1. Place 1 or 2 teaspoons of willow bark bits per cup of water in a pot.
2. Simmer for 10 to 15 minutes, being careful not to boil it, but gently simmer it.
3. Remove the brew from the heat, and let it sit and steep for half an hour.
If you are drinking the tea in order to help with pain, generally 3 or 4 cups daily will be suffficient. Each person reacts different for certain levels of salicin in their body, so with practice you will learn how much you need! It is best not to exceed 4 cups a day, for this can be harmful. The tea has an exceptionally pleasant earthy flavour and aroma, but is unique in its own ways as well. It may be slightly bitter depending on the species of willow and the condition of the bark used, but this can easily be solved by adding some sugar or honey to counteract it with sweetness. I personally love to mix willow bark with Eastern Hemlock (Tsuga canadensis) needles, Eastern White Cedar (thuja occidentalis)needles, or Wild Raspberry (Rubus strigosus) leaves to the steeping tea to enhance the flavour!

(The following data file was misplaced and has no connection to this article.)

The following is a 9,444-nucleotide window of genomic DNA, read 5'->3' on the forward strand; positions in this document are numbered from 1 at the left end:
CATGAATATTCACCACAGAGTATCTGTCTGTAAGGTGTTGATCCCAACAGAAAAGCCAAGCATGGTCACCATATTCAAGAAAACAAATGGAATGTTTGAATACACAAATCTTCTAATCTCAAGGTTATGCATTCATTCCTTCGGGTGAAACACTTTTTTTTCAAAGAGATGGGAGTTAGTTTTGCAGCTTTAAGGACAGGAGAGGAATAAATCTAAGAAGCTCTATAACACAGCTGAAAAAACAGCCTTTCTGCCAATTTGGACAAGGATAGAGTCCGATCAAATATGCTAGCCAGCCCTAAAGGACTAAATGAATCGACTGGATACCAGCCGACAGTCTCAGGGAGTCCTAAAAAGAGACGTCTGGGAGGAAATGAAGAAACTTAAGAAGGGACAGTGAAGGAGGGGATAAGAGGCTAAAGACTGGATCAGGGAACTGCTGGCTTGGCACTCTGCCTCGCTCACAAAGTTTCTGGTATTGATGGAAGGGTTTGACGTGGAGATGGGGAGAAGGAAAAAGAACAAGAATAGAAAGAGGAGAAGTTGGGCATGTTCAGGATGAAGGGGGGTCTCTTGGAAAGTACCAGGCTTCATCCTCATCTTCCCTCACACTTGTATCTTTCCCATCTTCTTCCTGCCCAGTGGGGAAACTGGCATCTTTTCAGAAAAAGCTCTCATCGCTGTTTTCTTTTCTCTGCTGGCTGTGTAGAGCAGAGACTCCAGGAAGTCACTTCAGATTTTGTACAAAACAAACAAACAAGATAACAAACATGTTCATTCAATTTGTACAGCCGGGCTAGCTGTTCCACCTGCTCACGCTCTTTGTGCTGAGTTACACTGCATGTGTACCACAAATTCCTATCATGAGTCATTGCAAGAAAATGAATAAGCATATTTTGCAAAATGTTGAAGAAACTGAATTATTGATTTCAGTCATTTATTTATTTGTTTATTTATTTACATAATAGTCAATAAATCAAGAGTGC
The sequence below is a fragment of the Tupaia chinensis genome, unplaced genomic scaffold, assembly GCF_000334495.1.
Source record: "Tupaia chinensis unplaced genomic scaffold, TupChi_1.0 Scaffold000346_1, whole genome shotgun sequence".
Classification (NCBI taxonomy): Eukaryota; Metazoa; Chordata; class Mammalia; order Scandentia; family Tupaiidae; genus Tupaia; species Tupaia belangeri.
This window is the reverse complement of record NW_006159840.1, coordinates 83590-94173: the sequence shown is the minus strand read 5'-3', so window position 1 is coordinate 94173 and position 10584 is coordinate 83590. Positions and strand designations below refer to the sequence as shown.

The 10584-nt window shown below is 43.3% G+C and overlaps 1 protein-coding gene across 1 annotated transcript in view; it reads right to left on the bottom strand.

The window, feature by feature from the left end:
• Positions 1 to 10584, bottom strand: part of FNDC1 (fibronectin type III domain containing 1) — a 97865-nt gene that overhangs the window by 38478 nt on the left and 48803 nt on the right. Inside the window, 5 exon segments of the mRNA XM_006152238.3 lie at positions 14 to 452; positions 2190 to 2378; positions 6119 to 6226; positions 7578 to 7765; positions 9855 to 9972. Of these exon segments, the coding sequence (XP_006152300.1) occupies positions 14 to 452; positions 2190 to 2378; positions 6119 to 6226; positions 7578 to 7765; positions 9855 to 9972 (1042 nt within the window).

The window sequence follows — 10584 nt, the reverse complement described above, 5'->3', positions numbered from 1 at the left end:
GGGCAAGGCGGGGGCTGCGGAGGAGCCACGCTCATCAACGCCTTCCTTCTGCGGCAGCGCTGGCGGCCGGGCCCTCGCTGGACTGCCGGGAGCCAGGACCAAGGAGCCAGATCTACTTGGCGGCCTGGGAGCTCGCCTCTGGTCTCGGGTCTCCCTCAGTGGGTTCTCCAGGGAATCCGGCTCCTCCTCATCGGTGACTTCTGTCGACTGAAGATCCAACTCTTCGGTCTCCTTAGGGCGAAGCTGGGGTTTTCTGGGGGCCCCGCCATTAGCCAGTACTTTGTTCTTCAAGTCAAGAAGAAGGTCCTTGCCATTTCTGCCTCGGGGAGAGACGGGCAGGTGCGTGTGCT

Some individuals experience side effects from drinking willow bark tea, but these are very mild and are often felt due to over consumption or improper brewing methods. The most common side effect is stomach upset, but this rarely leads to complications such as ulcers and stomach bleeding. Effects from having too much willow bark tea include skin rash, stomach inflammation or irritation, nausea, vomiting, kidney inflammation, and tinnitus (which is a ringing sound inside your ears)
The flavour and comfort of willow bark tea has been used for thousands of years, and there is no reason to let this grand and noble tea fall victim to history! The continued use of willow bark tea as a medicinal or recreational tea is an honorable deed in its own, connecting us with the world that we continue to drift so far from as we as human beings become more and more modern. Never ever forget your roots, and exploring the world of wild edibles and medicinals offered by my environment is one of the ways I connect with the natural world, not just physically but also spiritually. I hope you find as much pleasure in consuming this incredible tea as I do. Enjoy, and Happy Holidays!